It was a perfect day for wave-sliding in sunny Southern California: a head-high southwest swell, almost no wind and a wide open schedule. ‘Squatting Yoda’ crouched down underneath the barrel as his board slid along the surface of the ocean. With nowhere to be, the only thing on his to-do list was paddling out, waiting for the right wave, catching it, and riding it back in — rinse and repeat — until the sun set over the horizon.
For a few lucky surfers, these conditions may be all that is needed to sustain the joys of regular surfing. For some, however, a surf session can take quite a toll on the body. I recently checked in with my surfer friends Stormin’ Normin, Mitch, Squatting Yoda, Howie, Lish, Os, Kip and Pablo, to find out more about their common aches and pains. I learned that pain or fatigue can, unfortunately, cause tasty waves to be sacrificed for the sake of rest and recovery.
Surfing can be an incredibly potent act of self-care, both mentally and physically, but also has the potential to create a slew of bodily issues. Musculoskeletal pain, strain and imbalances are especially common in the ankles, shoulders, knees and lower back. Which makes a lot of sense given my own ill-fated surfing experience.
When Surf’s Up but the Body’s Breaking Down
Technically, I have surfed: over the years I’ve had a few experiences paddling out on a surfboard while on a warm sunny beach in Hawaii or Mexico. I sat out in the water, waited for waves, and sort of rode them, although never well. Then while attending college in Santa Barbara, I lived just minutes from the beach. So I tried hopping on the bandwagon as my friends quickly made surfing one of their go-to pastimes.
Unfortunately however, dormant old injuries from high school resurfaced aggressively when I got out in the water on a board, and I quickly decided that not only was the activity too uncomfortable to keep pursuing, but it seemed like it was making these pain points worse.
My body spoke and I listened. Surfing, at that point in my life, was a no-go.
So I turned my time and energy to yoga, which served my needs in many of the same ways that surfing served my friends’ needs: providing a meditative experience, a workout and a sense of community. The difference for me was that yoga soothed my chronic pains, rather than aggravating them. I soon became a yoga teacher myself.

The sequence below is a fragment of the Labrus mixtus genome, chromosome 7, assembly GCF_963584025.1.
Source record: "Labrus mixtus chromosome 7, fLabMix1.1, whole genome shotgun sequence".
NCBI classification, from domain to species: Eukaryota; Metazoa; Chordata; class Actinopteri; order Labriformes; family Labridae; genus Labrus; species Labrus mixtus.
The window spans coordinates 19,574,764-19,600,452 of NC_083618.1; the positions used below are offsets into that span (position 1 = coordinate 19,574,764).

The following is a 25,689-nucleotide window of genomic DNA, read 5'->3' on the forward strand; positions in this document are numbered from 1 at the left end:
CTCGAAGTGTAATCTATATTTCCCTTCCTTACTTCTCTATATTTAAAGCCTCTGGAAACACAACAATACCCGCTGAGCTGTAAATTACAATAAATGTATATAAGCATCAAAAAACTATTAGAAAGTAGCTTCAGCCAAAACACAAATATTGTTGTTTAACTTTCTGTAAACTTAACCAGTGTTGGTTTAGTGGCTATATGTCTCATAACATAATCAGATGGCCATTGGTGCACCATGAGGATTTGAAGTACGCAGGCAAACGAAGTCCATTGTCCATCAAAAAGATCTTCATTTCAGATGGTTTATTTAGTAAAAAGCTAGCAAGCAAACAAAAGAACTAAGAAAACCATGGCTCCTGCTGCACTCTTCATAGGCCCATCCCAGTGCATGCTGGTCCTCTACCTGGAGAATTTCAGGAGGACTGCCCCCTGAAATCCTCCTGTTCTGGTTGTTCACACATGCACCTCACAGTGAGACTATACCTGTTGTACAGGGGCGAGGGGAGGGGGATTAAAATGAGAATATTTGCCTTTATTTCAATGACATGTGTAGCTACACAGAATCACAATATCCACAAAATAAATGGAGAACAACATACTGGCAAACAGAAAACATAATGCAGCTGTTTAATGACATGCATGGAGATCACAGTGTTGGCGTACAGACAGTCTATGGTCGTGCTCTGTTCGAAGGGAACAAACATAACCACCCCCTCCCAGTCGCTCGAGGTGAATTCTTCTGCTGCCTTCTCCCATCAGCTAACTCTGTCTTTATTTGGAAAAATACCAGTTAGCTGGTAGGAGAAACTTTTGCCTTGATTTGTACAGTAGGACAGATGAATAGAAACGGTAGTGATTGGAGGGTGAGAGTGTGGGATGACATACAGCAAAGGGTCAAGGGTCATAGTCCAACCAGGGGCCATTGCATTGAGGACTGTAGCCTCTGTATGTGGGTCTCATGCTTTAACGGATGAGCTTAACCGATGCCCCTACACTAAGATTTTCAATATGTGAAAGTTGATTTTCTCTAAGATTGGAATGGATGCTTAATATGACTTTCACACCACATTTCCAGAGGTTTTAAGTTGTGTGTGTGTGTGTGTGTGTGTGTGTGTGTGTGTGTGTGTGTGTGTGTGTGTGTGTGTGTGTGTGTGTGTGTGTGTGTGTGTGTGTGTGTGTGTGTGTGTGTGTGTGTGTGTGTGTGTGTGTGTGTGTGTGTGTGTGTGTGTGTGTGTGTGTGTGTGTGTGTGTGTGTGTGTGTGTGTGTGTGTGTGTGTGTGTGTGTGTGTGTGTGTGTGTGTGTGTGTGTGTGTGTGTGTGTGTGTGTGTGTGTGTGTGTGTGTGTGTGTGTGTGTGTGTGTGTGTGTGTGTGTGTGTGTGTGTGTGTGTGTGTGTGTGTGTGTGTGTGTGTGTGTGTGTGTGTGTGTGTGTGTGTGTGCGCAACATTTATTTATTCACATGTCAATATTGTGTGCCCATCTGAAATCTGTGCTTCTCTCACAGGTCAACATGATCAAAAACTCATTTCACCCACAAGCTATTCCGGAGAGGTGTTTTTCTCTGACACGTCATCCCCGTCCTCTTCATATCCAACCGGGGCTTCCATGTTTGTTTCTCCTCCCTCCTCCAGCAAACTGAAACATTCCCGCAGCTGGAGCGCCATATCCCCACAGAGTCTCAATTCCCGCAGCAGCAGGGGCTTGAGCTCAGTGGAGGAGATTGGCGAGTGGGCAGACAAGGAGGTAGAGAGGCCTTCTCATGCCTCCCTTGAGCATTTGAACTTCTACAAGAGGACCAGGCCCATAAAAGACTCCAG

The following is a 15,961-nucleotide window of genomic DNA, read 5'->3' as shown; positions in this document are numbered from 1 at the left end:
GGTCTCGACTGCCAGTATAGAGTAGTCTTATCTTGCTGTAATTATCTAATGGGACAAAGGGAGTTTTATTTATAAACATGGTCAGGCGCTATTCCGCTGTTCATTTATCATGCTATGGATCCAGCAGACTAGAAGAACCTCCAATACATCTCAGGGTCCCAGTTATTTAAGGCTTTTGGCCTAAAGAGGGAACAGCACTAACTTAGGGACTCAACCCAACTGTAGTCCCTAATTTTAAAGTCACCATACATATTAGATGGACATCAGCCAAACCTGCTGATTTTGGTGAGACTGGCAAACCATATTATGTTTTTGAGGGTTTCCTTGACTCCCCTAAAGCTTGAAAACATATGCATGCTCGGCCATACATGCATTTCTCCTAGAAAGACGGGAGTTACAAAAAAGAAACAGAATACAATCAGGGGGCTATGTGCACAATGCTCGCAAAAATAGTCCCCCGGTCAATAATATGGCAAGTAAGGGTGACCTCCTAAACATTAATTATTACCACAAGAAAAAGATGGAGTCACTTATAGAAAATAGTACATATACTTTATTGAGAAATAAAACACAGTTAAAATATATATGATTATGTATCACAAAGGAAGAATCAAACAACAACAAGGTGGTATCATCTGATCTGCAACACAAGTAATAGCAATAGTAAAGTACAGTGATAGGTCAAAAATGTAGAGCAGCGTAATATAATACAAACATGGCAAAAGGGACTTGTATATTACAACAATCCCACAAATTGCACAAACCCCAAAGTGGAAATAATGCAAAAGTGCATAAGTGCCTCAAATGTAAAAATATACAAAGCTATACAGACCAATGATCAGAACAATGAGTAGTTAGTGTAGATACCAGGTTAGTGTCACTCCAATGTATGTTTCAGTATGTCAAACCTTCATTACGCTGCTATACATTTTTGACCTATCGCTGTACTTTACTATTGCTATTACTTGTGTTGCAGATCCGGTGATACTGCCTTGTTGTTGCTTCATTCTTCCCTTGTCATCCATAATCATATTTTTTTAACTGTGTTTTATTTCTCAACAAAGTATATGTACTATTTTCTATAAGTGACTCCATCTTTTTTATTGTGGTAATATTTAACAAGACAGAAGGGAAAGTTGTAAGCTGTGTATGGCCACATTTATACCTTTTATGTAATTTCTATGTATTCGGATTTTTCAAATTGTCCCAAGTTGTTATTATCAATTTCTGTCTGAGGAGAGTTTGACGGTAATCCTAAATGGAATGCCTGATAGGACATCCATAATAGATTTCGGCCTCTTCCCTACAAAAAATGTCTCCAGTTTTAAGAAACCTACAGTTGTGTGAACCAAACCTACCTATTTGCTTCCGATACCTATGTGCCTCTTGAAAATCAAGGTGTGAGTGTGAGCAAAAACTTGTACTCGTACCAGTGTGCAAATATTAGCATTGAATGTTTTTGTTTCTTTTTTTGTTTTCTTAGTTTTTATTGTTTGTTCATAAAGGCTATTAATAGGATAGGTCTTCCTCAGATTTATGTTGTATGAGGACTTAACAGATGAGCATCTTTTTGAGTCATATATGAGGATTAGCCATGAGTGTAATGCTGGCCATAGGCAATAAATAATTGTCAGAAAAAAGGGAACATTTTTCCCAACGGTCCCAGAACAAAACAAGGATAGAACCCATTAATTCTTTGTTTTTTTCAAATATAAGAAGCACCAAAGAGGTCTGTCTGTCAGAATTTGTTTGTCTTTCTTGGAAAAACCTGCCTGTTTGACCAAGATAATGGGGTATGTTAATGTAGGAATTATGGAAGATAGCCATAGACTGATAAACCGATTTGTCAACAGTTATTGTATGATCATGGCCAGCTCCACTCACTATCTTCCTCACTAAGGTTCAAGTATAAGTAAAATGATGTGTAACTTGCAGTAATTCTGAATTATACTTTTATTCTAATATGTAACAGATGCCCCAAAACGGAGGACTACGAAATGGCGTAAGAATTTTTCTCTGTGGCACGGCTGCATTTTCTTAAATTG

Then as time went on, I began to see just how similar (and complementary) yoga and surfing could be. It’s no wonder that many surfers use yoga as cross-training for their surf practice. The strength, mobility and balance developed in yoga directly translate to movements on their surfboards.
Striking Similarities Between Yoga Poses and Surfing
From a movement perspective, the most frequent motion of surfing — paddling out — looks awfully similar to certain backbends performed on the floor during yoga, such as locust and cobra pose.
Meanwhile, the Warrior poses in yoga practice mirror the posture of a surfer riding a wave.
When I furthered my education in fitness therapy by becoming a Tune Up Fitness instructor, I found even more customized ways to help my surfer friends. By tailoring specific corrective exercise and self-massage techniques to their unique surfing pain points, I’ve been able to help them do what they love — spend more of those long, peaceful days gliding on the surface of the ocean.
In my next post I will share specific exercises to help with the top two physical pains that my surfer friends suffer from the most. Be sure to tune in next week!